Refocus – PSIParser

So, I’ve taken a huge step back in terms of blogging.  I just haven’t felt like there’s been much to blog about.  I’m here to refocus because I’ve made what I consider “huge wins” with working on XB-PointStream.

I did feel like I didn’t have much to blog about.  I was having huge problems in the past.  I even approached certain knowledgeable people in the field and they couldn’t help.  It was all a very frustrating experience.  I found the problem and it was one of those really minor ones that can ruin your whole focus.  It was almost as bad as a missing semi-colon… but harder to debug because there were no actual errors being given by the program.  And now I’m sharing so there can be a bit of guidance for those that need it.

First, let me tell you about how I’ve gotten to this point.  I was able to make an example that provided me with the right data by taking binary information and translating it to something comprehensible.  Now, the next step was to use that knowledge and transcribe it into our XB-PointStream system.  This is the point where in I start to have problems.  While plugging in my knowledge and adapting it into parser form, I forget an integral part of reading binary.  Which was:

AJAX.overrideMimeType('text/plain; charset=x-user-defined');

The above code is very important… if missing, the binary values you’re receiving from your XmlHttpRequest will not be correct.  This little bug was my bane for a long while.  I could not understand how I could get it to work with one example and not my new parser.  This lead to my taking apart my parser in numerous points and not being able to see my problem.

After resolving that huge issue, fixing up this parser has been much easier.  I’ve got this example of mickey loading without any normal information.  If you click the picture above, you will see that I have also got it working with our acorn example.  This shows the dynamic properties instilled within the parser.  I’ll have more of our examples up soon.  Soon, lighting will also work as soon as we can adapt our framework to take unsynchronized vertex attributes.  That’s what is coming for our 0.6 Release.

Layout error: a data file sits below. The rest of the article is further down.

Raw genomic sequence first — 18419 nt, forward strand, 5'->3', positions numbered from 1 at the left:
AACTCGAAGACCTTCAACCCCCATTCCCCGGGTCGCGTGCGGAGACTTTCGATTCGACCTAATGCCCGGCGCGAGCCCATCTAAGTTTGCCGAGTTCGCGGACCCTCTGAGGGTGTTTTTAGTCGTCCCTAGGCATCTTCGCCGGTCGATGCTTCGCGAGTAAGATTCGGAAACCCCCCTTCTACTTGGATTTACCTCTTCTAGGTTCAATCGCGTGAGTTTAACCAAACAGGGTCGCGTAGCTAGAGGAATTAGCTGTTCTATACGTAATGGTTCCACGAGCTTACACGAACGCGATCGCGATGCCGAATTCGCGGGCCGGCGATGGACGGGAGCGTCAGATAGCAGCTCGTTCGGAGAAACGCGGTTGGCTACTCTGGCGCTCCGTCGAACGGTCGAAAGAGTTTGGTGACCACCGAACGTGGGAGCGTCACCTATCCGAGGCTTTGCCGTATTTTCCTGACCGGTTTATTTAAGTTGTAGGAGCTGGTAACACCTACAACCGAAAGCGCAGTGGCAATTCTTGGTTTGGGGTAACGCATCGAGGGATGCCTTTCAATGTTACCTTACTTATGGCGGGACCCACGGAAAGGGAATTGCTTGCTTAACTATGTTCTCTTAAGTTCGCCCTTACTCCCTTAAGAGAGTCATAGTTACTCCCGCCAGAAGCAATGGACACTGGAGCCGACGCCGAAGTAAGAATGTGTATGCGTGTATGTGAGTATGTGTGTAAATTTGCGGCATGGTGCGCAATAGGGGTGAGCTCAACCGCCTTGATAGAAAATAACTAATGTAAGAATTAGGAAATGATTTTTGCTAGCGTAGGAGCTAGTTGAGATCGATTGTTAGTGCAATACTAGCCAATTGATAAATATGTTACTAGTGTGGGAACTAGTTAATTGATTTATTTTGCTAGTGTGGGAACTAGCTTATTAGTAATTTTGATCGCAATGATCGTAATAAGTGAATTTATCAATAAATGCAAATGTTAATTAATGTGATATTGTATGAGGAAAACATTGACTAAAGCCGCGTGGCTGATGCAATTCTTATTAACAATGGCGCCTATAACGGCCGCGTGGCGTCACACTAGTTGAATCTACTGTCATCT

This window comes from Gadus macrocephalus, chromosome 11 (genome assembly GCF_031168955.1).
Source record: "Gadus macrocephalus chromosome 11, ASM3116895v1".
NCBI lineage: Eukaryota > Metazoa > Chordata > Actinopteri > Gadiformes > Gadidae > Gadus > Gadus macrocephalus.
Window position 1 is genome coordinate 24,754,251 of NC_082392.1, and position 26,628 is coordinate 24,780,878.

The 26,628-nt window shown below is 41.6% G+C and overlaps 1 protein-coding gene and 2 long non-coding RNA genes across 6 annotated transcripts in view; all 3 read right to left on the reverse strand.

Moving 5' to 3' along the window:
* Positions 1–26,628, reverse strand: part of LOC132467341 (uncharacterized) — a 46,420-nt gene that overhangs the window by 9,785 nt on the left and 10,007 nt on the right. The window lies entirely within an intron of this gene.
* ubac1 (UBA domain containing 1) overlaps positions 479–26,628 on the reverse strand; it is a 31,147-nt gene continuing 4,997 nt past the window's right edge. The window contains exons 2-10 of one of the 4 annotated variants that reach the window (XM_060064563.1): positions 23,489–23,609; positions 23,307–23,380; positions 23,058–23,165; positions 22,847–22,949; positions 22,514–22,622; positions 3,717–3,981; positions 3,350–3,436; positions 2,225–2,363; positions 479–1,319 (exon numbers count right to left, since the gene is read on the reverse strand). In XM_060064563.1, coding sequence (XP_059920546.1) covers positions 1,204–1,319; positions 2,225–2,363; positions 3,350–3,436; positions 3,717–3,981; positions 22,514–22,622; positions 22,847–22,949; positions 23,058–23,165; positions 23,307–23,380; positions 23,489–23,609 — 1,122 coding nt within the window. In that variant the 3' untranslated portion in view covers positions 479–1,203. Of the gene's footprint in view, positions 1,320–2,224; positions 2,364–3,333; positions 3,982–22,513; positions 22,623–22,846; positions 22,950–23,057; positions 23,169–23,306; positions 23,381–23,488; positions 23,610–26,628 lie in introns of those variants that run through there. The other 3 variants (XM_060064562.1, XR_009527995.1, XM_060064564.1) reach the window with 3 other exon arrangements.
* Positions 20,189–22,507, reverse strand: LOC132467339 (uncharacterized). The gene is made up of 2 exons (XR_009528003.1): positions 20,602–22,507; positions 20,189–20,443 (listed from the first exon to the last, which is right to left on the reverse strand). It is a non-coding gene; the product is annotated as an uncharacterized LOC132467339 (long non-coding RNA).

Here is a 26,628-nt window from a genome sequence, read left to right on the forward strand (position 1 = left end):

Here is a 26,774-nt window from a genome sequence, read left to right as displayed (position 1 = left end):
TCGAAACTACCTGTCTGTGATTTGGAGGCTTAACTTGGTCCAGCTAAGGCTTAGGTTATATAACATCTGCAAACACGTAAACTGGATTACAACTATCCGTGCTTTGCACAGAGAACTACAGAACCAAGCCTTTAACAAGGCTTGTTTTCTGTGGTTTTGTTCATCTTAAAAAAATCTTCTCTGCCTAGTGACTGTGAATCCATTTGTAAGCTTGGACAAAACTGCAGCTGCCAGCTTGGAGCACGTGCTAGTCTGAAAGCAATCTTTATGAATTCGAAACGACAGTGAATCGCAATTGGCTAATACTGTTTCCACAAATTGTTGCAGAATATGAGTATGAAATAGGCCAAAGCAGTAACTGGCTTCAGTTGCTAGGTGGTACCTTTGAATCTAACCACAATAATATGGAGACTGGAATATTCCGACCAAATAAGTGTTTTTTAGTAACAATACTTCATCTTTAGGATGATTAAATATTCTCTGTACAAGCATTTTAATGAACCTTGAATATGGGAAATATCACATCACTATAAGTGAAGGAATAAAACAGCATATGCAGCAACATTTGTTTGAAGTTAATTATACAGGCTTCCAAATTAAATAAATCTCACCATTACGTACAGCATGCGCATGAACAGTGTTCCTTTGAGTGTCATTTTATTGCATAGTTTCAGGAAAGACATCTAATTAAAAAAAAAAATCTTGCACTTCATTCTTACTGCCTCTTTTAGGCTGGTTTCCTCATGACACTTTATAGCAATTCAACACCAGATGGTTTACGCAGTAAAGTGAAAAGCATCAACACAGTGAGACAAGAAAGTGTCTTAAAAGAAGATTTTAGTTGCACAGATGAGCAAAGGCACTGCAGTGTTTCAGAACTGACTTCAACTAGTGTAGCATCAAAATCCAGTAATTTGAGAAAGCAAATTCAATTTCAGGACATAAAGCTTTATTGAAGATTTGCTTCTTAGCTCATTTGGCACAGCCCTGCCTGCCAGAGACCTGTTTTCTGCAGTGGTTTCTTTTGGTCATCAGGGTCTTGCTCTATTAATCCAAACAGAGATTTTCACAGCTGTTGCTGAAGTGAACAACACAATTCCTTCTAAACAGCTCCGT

XB PointStream at FSOSS 2010

The Free Software and Open Source Symposium has come and gone (nine days ago) and I’ve still yet to blog about my presentation.  In fact, I just plain haven’t blogged in a while.  I’ve fallen out of habit.  It could be that I’m too busy or that I still don’t like writing about things I haven’t completed.  Either reason is no good and inexcusable.  I’m here to rectify that and talk about my presentation at FSOSS 2010.  I may, also, provide an update (later on in the day) on what’s going on with XBPS.

It was, overall, a good experience.  I’m a little less scared when it comes to public speaking now.  My fellow CDOT workers and I had practice runs.  We also gave constructive feedback on how we can improve our presentations (special thanks to Mike Hoye for sitting through our presentations when he didn’t have to).

The actual presentation ran a lot shorter than I had wanted it to go.  It ended up being only fifteen minutes.  I didn’t want to really get into too much technical detail and was going more for a broad explanation.  The interest came through after when the question section matched the speaking time.  However, looking back, some of those questions should have really been included in the presentation.  By trying to slim down the presentation so much, I made it maybe a little too precise.  In any case, I think it went well and did generate some interest in the project.

My slides are on the web for you to view (they’re made with HTML5): click here.
If you wish to see the slides and hear my talk then follow this link:  click here.  (Also, maybe I should’ve repeated the questions asked.  I’ll go through the question and answer section and put down the questions asked in order on this blog for you to follow along).